Starting January 1, the people of Singapore will get 2 years of free wireless connectivity at speeds up to 512 kbps almost everywhere in the country. The service comes from the Infocomm Development Authority (IDA), IDA is Singapore's government agency for integrated planning, policy forming, regulation, and development of information technology and telecommunication.
IDA's Wireless@SG program to provide ubiquitous wireless broadband to Singaporeans will be developed and run by three local wireless operators. This week, IDA accepted the proposals from iCELL Network Pte. Ltd., QMAX Communications and Singapore Telecommunications Ltd. to serve on the government's 2-year Call-For-Collaboration (CFC) effort. The goal is to kick-start Singapore's deployment of a widely available wireless broadband network by September of 2007. The network will complement and extend broadband access currently available in the homes, offices and schools, to most public places. The three operators will invest a total of about SGD $100 million (approx. U.S. $63 million), with the Singapore government prepared to pay SGD $30 million (approx. U.S. $19 million) to help defray the cost of the technology deployment.
Wi-Fi Hot Spots: from 900 to 5,000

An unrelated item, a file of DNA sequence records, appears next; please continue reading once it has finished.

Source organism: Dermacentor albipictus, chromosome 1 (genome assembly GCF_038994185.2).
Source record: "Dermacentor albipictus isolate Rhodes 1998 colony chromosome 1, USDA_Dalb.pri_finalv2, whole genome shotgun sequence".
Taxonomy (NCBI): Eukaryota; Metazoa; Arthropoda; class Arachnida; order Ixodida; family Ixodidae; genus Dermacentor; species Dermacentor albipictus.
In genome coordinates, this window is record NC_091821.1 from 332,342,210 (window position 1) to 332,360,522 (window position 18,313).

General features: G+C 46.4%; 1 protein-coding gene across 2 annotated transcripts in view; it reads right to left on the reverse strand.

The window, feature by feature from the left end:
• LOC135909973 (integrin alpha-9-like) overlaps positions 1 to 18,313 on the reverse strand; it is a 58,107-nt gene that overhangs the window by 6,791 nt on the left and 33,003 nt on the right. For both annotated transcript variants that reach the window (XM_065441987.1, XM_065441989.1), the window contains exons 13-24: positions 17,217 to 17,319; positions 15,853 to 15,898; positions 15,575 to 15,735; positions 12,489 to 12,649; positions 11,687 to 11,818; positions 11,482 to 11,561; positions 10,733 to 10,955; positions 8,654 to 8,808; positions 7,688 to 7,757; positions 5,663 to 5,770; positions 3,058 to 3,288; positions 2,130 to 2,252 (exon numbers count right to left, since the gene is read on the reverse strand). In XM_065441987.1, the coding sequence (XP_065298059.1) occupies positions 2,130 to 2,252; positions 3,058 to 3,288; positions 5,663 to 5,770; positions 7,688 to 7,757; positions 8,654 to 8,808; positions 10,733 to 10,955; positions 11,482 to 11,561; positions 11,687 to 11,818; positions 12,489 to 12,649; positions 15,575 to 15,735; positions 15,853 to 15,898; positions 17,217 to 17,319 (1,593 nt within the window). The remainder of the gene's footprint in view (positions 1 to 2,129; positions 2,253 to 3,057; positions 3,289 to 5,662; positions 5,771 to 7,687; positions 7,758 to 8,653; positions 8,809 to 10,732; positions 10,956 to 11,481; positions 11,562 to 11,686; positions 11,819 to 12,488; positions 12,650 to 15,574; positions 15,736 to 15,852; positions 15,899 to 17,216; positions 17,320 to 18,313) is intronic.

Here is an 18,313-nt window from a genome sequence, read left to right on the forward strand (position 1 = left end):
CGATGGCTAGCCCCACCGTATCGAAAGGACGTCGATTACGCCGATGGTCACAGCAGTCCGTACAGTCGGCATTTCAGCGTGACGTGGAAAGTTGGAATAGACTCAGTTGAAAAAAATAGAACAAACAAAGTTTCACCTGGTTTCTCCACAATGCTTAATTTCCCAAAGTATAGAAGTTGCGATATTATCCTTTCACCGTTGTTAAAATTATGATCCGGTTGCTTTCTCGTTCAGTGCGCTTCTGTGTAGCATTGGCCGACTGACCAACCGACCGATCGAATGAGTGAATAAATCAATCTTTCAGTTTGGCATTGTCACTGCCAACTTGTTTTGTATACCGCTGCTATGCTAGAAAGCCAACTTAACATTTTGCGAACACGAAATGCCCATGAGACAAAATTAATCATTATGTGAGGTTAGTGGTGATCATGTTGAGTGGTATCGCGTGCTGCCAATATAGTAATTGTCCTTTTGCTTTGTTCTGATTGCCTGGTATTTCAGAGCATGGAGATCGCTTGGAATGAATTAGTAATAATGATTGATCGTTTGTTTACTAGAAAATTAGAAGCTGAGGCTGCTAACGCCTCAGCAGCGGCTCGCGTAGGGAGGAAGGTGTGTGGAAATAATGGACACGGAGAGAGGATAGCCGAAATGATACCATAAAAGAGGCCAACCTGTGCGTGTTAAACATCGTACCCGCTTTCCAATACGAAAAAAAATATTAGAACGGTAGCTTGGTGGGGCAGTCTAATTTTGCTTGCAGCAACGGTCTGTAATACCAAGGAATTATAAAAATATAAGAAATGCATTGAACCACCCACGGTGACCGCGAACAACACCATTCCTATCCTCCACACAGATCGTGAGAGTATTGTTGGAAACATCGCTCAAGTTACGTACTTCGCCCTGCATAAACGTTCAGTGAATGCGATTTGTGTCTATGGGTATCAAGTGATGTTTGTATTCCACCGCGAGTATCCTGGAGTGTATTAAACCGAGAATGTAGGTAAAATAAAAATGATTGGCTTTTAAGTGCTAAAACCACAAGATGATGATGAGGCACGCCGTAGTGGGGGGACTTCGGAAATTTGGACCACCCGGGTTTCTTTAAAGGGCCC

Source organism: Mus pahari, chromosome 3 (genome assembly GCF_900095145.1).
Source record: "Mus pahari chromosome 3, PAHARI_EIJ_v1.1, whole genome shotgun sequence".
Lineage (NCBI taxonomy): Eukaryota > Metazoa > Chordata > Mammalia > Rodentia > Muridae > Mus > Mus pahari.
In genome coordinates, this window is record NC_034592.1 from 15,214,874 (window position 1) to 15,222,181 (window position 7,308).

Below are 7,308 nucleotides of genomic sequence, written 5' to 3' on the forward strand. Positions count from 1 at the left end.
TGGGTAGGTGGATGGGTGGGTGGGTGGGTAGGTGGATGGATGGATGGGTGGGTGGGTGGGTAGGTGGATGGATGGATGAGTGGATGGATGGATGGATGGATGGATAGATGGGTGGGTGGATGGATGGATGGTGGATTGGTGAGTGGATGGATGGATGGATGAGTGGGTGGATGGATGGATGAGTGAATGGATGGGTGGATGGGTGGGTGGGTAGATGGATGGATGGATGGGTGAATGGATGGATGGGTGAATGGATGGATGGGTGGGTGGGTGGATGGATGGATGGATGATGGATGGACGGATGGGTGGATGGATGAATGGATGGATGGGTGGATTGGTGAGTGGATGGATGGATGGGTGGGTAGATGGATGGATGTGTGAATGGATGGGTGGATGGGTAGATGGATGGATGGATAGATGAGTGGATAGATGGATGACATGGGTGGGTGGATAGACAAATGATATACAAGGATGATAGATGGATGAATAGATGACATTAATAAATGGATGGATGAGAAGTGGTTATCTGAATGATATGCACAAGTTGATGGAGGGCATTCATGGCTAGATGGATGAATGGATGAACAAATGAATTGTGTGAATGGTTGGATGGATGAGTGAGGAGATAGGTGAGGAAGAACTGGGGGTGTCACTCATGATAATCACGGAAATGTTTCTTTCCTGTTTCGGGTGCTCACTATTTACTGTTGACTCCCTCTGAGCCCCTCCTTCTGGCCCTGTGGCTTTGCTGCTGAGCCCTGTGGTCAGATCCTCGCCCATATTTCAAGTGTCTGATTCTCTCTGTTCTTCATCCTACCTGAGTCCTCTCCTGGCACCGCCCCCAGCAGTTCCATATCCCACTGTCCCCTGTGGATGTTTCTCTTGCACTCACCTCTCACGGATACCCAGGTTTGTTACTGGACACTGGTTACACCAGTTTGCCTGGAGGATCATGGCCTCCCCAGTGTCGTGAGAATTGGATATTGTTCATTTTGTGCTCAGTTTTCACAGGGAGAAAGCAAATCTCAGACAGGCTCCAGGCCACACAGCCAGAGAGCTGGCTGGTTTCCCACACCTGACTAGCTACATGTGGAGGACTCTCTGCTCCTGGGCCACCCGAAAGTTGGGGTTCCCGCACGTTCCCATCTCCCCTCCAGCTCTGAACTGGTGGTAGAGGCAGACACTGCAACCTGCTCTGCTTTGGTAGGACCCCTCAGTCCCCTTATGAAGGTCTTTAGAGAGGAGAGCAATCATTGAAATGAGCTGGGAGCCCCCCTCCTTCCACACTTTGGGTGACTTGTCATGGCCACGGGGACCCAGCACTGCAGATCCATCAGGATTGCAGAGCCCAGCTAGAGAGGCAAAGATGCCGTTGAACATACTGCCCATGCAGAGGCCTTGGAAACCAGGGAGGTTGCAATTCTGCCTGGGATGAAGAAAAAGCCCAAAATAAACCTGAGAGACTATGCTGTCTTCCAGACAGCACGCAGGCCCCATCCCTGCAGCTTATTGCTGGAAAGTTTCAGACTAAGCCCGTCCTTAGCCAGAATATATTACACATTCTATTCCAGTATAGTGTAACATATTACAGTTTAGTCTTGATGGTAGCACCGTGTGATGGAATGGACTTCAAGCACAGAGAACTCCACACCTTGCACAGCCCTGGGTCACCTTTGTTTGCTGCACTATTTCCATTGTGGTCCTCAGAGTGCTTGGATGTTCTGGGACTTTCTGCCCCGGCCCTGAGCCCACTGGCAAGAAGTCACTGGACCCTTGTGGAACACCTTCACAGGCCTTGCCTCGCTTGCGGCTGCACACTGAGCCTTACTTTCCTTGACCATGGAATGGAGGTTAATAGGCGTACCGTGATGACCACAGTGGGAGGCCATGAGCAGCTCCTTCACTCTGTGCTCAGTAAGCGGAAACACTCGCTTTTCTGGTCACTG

Singaporeans, already one of the world's most tech-savvy populations, have ready access to voice connectivity through mobile phones, but data connectivity for PDAs and laptop computers is available only in Wi-Fi hot spots run by individual service providers. The CFC changes this.
With the two-year Wireless@SG program, the number of public hot spots will grow from 900 now to about 5,000. The three operators will increase the number of Wireless@SG hot zones in high-traffic, public areas such as the Central Business District, downtown shopping belts like Orchard Road and HDB Town Centres.
The service gives free, unlimited use to everyone Singapore, including tourists and business travelers. Sign-up details will be announced in December 2006, but users will not be required to be current subscribers to the services to have free use. Higher bandwidth services will be available for a fee.
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